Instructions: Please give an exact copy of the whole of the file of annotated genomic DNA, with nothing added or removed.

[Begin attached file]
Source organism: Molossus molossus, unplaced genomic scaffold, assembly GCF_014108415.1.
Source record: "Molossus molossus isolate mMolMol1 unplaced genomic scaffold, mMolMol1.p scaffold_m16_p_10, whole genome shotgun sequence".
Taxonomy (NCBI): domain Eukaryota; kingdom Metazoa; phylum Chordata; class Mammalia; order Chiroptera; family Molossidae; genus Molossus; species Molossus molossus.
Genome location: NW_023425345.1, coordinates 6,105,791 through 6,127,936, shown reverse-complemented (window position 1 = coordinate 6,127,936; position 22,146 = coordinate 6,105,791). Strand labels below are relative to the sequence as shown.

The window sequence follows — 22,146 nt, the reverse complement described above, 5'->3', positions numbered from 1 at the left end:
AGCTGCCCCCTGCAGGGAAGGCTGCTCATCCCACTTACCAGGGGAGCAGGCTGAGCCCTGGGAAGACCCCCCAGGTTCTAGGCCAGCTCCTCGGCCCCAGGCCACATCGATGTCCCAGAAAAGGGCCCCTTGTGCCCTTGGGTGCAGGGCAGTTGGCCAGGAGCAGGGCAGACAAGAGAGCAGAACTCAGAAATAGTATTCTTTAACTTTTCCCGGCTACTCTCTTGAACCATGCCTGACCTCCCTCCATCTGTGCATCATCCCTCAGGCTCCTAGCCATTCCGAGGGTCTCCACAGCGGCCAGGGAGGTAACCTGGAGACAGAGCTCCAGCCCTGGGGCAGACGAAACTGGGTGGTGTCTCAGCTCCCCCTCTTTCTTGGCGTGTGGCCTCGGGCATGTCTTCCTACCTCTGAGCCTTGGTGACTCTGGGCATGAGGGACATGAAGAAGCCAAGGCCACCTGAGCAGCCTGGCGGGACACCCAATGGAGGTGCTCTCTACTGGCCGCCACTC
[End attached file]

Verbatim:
Source organism: Molossus molossus, unplaced genomic scaffold, assembly GCF_014108415.1.
Source record: "Molossus molossus isolate mMolMol1 unplaced genomic scaffold, mMolMol1.p scaffold_m16_p_10, whole genome shotgun sequence".
Taxonomy (NCBI): domain Eukaryota; kingdom Metazoa; phylum Chordata; class Mammalia; order Chiroptera; family Molossidae; genus Molossus; species Molossus molossus.
Genome location: NW_023425345.1, coordinates 6,105,791 through 6,127,936, shown reverse-complemented (window position 1 = coordinate 6,127,936; position 22,146 = coordinate 6,105,791). Strand labels below are relative to the sequence as shown.

The window sequence follows — 22,146 nt, the reverse complement described above, 5'->3', positions numbered from 1 at the left end:
AGCTGCCCCCTGCAGGGAAGGCTGCTCATCCCACTTACCAGGGGAGCAGGCTGAGCCCTGGGAAGACCCCCCAGGTTCTAGGCCAGCTCCTCGGCCCCAGGCCACATCGATGTCCCAGAAAAGGGCCCCTTGTGCCCTTGGGTGCAGGGCAGTTGGCCAGGAGCAGGGCAGACAAGAGAGCAGAACTCAGAAATAGTATTCTTTAACTTTTCCCGGCTACTCTCTTGAACCATGCCTGACCTCCCTCCATCTGTGCATCATCCCTCAGGCTCCTAGCCATTCCGAGGGTCTCCACAGCGGCCAGGGAGGTAACCTGGAGACAGAGCTCCAGCCCTGGGGCAGACGAAACTGGGTGGTGTCTCAGCTCCCCCTCTTTCTTGGCGTGTGGCCTCGGGCATGTCTTCCTACCTCTGAGCCTTGGTGACTCTGGGCATGAGGGACATGAAGAAGCCAAGGCCACCTGAGCAGCCTGGCGGGACACCCAATGGAGGTGCTCTCTACTGGCCGCCACTC